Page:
Richards and Lux joined the scheme in 2005 and 2008, respectively. Hedman offered Richards and Lux ownership stakes in Company B in exchange for their assistance in misleading the SBA and other U.S. government agencies, and both men accepted. Once they joined the conspiracy, Richards and Lux took a variety of actions to further the fraud against the United States. In 2008, for example, both Richards and Lux helped Company B overcome a protest by another company that accused Company A and Company B of improperly obtaining a $48 million Coast Guard contract.

From 2008 to 2010, Richards moved to Company B’s payroll to help Hedman illegally operate Company B. In 2010, Lux helped Hedman withdraw more than $1 million in cash from Company B’s accounts, which Hedman then disbursed to various conspirators, including $100,000 in cash to both Richards and Lux. Richards and Lux also assisted Hedman, Hamilton, and other co-conspirators prepare false documents, including annual reviews, to submit to SBA and other government agencies.

In total, the scheme netted government contracts valued at more than $153 million, from which Company B obtained more than $31 million in contract payments. The various conspirators netted more than $6.1 million that they were not entitled to receive from those payments.

Six other defendants have pleaded guilty in the scheme:

• Hedman is scheduled to be sentenced by U.S. District Judge Gerald Bruce Lee on June 21, 2013. • Hamilton is scheduled to be sentenced by U.S. District Judge T. S. Ellis, III on June 28, 2013. • David Sanborn, 60, of Lexington, S.C., Company A’s former president, is scheduled to be sentenced by U.S District Judge Claude M. Hilton on July 19, 2013. • John Hertogs, 42, of Winter Springs, Fl., Company B’s former director of operations, is scheduled to be sentenced by Judge Hilton on July 12, 2013, for submitting a fraudulent 8(a) application for a follow-on company that Hedman and Hamilton intended to use once Company B graduated from the 8(a) program. • Derek Matthews, 47, of Harwood, Md., former Regional Director for the National Capital Region of the Federal Protective Service, is scheduled to be sentenced by Judge Brinkema on July 19, 2013, for a related bribery scheme in which Hedman agreed to pay Matthews $50,000 and a percentage of new business in exchange for Matthews helping Company B obtain contracts. • Michael Dunkel, 59, of Merritt Island, Fl., is scheduled to be sentenced by Judge Lee on Oct. 4, 2013, for obtaining more than $4.4 million in payments by using Company B as a pass-through company on NASA contracts.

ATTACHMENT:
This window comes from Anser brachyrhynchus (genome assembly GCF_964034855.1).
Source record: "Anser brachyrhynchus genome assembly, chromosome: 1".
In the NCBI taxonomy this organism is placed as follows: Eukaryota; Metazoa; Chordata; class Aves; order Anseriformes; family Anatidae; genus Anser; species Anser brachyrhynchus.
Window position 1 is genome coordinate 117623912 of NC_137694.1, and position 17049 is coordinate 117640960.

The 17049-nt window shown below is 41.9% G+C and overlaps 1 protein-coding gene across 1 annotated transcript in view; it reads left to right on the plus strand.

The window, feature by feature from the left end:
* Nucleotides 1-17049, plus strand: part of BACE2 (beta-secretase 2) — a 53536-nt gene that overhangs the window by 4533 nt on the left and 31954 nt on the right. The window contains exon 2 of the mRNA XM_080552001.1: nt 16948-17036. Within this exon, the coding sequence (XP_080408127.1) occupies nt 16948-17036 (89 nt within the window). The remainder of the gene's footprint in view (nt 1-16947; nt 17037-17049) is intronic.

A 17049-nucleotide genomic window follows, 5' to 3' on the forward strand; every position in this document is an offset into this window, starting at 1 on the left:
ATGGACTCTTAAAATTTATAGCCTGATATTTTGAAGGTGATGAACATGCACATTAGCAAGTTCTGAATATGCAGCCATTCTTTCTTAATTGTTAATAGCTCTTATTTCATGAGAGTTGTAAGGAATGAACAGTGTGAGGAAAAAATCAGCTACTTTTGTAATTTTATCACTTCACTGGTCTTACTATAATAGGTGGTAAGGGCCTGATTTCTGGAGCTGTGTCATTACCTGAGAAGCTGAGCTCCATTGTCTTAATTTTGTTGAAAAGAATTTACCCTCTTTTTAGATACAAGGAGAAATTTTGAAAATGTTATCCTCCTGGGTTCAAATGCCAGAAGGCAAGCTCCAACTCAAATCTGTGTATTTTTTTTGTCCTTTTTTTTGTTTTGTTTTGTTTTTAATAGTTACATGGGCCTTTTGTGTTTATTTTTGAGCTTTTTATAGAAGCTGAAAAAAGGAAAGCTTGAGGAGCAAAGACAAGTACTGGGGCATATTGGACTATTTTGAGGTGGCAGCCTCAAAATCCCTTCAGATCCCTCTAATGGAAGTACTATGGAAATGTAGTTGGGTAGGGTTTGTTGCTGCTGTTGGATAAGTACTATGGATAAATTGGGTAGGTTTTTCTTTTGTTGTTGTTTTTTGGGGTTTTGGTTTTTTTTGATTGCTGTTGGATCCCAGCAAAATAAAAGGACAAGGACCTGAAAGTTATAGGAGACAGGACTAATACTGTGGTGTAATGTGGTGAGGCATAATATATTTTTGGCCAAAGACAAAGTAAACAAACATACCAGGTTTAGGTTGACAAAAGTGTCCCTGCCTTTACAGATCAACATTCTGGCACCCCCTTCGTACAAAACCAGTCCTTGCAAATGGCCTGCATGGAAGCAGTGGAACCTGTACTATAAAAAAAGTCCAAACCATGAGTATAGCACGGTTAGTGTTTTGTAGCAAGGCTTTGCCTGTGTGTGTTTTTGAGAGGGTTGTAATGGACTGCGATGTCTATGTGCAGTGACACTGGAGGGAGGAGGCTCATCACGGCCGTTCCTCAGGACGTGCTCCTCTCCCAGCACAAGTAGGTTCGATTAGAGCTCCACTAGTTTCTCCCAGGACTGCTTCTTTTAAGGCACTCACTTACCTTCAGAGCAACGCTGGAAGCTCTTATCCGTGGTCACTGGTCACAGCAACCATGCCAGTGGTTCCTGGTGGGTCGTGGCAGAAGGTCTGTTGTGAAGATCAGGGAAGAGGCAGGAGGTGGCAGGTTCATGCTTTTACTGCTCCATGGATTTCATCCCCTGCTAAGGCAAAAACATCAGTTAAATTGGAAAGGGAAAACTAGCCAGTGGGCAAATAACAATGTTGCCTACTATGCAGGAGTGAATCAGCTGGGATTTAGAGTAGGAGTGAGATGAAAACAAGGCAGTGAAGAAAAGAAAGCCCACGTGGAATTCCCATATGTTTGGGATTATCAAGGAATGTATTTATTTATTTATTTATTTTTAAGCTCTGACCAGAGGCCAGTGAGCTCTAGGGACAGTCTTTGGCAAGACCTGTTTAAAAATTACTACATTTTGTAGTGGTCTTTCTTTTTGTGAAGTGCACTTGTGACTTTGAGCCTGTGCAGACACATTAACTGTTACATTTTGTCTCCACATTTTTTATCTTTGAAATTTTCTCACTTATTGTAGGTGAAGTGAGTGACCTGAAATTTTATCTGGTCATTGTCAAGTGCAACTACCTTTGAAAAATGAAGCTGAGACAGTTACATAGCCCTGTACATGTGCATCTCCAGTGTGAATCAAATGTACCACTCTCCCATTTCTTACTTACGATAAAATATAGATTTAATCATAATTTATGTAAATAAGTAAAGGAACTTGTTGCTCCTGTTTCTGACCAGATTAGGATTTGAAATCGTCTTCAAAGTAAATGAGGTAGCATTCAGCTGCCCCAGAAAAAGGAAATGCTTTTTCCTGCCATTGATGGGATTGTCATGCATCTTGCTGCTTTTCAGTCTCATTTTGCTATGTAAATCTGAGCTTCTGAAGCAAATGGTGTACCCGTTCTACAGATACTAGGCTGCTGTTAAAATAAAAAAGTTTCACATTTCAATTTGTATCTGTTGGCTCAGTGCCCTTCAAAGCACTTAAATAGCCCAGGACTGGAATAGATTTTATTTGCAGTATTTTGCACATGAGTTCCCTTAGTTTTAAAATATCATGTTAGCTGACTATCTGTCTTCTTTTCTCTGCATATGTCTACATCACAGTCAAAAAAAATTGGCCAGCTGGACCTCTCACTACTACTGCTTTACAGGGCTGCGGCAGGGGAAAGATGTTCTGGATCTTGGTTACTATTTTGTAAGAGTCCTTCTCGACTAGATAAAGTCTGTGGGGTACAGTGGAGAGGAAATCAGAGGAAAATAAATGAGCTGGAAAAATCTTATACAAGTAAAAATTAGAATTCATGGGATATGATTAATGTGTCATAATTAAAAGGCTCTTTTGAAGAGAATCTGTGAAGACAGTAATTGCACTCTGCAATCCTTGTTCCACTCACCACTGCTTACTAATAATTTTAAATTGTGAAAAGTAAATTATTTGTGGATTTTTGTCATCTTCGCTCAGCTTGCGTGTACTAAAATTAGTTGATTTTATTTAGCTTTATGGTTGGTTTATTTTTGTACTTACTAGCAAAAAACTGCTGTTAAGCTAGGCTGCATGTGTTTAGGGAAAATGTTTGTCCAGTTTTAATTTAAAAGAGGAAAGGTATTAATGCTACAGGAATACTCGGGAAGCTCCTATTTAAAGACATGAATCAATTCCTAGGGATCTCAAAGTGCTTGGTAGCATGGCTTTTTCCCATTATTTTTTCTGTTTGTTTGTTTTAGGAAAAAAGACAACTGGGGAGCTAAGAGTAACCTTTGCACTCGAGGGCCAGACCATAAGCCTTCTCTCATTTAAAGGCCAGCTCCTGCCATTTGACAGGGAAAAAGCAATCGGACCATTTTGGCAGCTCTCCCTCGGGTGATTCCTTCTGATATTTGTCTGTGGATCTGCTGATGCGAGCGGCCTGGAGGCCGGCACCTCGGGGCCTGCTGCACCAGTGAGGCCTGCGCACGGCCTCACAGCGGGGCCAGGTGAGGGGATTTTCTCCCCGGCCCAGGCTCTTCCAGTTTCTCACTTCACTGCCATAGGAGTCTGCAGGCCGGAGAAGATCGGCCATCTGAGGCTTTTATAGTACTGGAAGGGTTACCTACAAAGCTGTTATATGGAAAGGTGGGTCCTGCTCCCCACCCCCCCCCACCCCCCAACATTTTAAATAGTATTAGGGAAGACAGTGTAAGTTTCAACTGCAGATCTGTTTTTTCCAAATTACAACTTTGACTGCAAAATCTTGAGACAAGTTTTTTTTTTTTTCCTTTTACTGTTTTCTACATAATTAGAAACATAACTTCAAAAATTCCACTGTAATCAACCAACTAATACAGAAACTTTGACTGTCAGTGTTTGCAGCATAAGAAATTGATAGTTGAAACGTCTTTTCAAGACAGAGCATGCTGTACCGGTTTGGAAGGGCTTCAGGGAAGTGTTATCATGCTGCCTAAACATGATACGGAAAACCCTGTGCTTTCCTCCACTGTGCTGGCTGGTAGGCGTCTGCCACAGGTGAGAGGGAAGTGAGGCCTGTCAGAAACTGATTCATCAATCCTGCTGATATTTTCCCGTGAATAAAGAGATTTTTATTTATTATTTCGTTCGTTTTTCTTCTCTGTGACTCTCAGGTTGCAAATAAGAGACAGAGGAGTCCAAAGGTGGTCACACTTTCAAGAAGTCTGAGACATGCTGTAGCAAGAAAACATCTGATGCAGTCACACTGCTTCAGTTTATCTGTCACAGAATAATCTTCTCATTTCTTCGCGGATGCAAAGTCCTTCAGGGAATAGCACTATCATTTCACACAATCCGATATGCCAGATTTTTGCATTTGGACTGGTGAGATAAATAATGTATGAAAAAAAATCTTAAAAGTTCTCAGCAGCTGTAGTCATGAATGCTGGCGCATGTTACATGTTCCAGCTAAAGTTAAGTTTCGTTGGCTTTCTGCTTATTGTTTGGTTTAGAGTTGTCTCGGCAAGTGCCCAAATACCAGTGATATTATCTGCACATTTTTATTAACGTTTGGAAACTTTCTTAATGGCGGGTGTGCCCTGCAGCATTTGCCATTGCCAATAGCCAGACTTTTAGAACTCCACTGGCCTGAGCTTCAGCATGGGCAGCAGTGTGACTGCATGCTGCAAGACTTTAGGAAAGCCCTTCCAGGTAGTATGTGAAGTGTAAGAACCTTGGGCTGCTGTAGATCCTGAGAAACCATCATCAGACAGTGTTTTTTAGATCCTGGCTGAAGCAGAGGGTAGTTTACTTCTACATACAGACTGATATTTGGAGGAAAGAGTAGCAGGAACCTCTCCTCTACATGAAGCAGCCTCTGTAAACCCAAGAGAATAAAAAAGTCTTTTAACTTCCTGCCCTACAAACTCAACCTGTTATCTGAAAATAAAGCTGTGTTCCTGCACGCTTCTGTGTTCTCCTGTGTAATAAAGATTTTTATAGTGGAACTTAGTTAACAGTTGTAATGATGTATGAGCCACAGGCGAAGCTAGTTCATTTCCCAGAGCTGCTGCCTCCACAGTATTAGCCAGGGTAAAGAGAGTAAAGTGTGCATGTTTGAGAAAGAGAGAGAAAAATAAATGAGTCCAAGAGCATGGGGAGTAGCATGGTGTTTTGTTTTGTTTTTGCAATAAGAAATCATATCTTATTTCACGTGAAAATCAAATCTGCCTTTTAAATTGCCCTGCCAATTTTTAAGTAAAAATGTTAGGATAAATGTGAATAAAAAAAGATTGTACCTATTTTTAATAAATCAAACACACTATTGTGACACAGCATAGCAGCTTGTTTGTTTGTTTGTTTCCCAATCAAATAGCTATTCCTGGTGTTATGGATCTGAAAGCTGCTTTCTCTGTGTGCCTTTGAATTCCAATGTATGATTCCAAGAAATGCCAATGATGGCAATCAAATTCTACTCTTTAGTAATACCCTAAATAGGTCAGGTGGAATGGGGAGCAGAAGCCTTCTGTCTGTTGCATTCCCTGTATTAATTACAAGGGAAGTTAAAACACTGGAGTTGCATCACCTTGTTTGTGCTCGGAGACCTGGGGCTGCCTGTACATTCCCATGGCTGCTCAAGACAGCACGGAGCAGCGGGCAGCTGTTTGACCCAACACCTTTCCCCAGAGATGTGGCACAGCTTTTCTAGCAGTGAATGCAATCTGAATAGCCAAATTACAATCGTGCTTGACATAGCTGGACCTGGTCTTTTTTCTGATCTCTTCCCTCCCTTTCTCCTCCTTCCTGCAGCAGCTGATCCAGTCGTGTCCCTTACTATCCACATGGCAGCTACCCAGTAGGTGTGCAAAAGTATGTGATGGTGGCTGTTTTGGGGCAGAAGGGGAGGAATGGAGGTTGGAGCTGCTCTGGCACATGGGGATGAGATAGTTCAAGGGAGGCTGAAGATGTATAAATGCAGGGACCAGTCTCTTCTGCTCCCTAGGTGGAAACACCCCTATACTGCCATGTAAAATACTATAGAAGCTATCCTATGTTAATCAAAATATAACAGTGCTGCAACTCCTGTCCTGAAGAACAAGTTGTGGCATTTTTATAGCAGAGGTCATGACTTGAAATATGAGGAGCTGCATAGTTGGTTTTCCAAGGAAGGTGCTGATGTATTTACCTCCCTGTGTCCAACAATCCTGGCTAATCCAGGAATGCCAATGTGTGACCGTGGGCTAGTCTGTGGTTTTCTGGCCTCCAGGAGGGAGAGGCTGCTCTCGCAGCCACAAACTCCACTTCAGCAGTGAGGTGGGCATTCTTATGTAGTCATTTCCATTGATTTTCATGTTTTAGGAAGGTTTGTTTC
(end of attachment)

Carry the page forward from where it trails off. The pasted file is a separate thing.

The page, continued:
This case is being investigated by NASA Office of the Inspector General (OIG), the SBA -OIG, DCIS-OIG, GSA-OIG, and DHS-OIG, with assistance from the Defense Contract Audit Agency. Assistant U.S. Attorneys Chad Golder and Ryan Faulconer, a former Trial Attorney for the Criminal Division’s Fraud Section, are prosecuting the case on behalf of the United States.